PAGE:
Jennifer Aniston, actress and producer, was among six celebrities – Awkwafina, Mariah Carey, Chaka Khan, Brie Larson and Dana Walden – who were honored for their humanitarian efforts at the 11th edition of Variety Power of Women luncheon.
Held in Los Angeles, the Friends star was recognized for her work with St. Jude Children’s Research Hospital. She took the stage and shared that to her true power means using one’s voice to hold people up and bring them together.
In a heartfelt speech, the actress, who has been in the industry for the past 30 years, revealed that she has never considered herself powerful. “It’s funny, I’ve never actually thought of myself as ‘powerful.’ Strong, yes. But powerful, not [really],” Aniston said. “It’s a distinction I’ve actually been thinking about a lot lately because that word – ‘power’ and its counterpart, ‘abuse of power’ – keeps coming up in light of what is happening in our country and in our industry, a rebalancing of the scales, I guess you could say.”
Jennifer Aniston also spoke about her own relationship with the word power. “I remember a parental figure saying to me around the critical age of about 11, after a dinner party, that I was excused from the table because I didn’t have anything interesting to add to the conversation,” she continued. “It stuck with me like painfully worded sentences can and if I’m being honest — and I’m being honest because I’m 50 and that comes with the territory — I carried that sentence with me into adulthood.”
According to The Morning Show actress, she always felt incredibly comfortable giving a voice to the words of others. “But put me in a table full of strangers and I’d go right back to being 11 years old,” she added.
During her speech, Aniston said that the last two years have made her think a lot about the messages we send to young kids, especially little girls. “How the things we say and do can either build them up – or tear them down. And make them feel like maybe their voices don’t matter.”
The 50-year-old actress said that it was because of her popular show Friends that she started seeing herself in a “different light.”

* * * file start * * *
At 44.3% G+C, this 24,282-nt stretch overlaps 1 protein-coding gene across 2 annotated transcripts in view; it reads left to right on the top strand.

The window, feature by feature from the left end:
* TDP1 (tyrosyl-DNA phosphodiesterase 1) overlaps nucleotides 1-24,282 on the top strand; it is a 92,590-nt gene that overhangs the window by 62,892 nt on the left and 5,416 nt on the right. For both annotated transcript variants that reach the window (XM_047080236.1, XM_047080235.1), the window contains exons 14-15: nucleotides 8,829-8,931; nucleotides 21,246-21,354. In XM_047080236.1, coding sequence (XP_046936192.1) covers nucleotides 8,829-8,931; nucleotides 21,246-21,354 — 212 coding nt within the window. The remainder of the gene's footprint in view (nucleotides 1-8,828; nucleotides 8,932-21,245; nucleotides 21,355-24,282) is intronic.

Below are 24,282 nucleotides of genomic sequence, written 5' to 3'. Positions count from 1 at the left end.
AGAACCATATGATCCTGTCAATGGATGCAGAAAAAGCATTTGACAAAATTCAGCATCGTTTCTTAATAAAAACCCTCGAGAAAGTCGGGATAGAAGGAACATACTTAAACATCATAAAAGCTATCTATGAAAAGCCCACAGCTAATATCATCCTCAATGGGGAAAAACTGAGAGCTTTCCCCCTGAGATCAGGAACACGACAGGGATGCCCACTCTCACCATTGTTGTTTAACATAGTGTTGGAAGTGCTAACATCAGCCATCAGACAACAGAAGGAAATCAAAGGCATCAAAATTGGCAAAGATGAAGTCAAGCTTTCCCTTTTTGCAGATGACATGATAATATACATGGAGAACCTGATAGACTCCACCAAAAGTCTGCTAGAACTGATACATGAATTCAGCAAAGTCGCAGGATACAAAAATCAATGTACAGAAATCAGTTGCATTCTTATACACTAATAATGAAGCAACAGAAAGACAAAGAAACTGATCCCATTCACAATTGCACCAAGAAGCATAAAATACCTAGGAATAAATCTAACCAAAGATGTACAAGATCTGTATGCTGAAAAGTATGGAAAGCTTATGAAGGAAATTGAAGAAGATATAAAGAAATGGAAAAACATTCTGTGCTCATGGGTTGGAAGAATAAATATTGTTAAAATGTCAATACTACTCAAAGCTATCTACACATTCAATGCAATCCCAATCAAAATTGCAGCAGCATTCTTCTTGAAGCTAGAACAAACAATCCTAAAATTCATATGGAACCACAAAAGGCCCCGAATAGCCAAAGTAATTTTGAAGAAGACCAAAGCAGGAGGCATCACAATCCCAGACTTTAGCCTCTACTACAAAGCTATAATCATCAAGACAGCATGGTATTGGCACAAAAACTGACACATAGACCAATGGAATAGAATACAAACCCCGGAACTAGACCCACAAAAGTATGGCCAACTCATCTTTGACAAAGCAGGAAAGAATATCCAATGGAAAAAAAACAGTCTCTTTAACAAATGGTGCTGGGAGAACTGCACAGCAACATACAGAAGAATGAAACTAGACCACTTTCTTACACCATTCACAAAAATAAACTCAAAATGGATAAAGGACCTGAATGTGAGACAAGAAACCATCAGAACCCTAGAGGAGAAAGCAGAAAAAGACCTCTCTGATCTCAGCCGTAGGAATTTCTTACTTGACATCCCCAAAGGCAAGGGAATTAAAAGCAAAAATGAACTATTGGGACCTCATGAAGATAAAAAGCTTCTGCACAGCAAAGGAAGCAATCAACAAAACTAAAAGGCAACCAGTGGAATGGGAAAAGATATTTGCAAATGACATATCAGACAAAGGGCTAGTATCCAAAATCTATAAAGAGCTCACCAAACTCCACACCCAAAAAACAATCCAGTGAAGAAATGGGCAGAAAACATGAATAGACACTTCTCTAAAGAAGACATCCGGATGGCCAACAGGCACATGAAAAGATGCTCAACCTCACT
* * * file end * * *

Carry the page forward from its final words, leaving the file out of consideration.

She furthered, “I started meeting all of these people who expressed to me how much the show meant to them — how it lifted their spirits during a bad breakup or got them through an illness. I was just so incredibly moved by that. And I began to change the way I thought about my own voice, and what it meant to have a platform to use it.”
Besides, Aniston shared that her Friends mom Marlo Thomas introduced her to St. Jude Children’s Research Hospital, a pediatric facility that provides free medical care to children with life-threatening diseases like cancer. “Right around this time every fall, we shoot the holiday PSA, and I get to spend the day with a family of St. Jude. I always say it’s the best day of the year and the hardest day of the year,” she said, recalling meeting a little girl at a taping a few years ago who asked her, “What is cancer?” Aniston said she was moved by the fact that the seven-year-old, Sawyer, was fighting a deadly disease, but didn’t know its name.
“That’s what’s unbelievable about these kids. Despite everything that they are up against and as much pain as they’re often in, they are vibrant, they are joyful, they are fearless,” she added.
“And that is what every child deserves to know. That they are seen, that they are powerful and that they are loved; that they deserve a seat at the table. That anything they have to say – or any question they have to ask – is of value, even if we don’t have all the answers for it.”
– Courtesy: Variety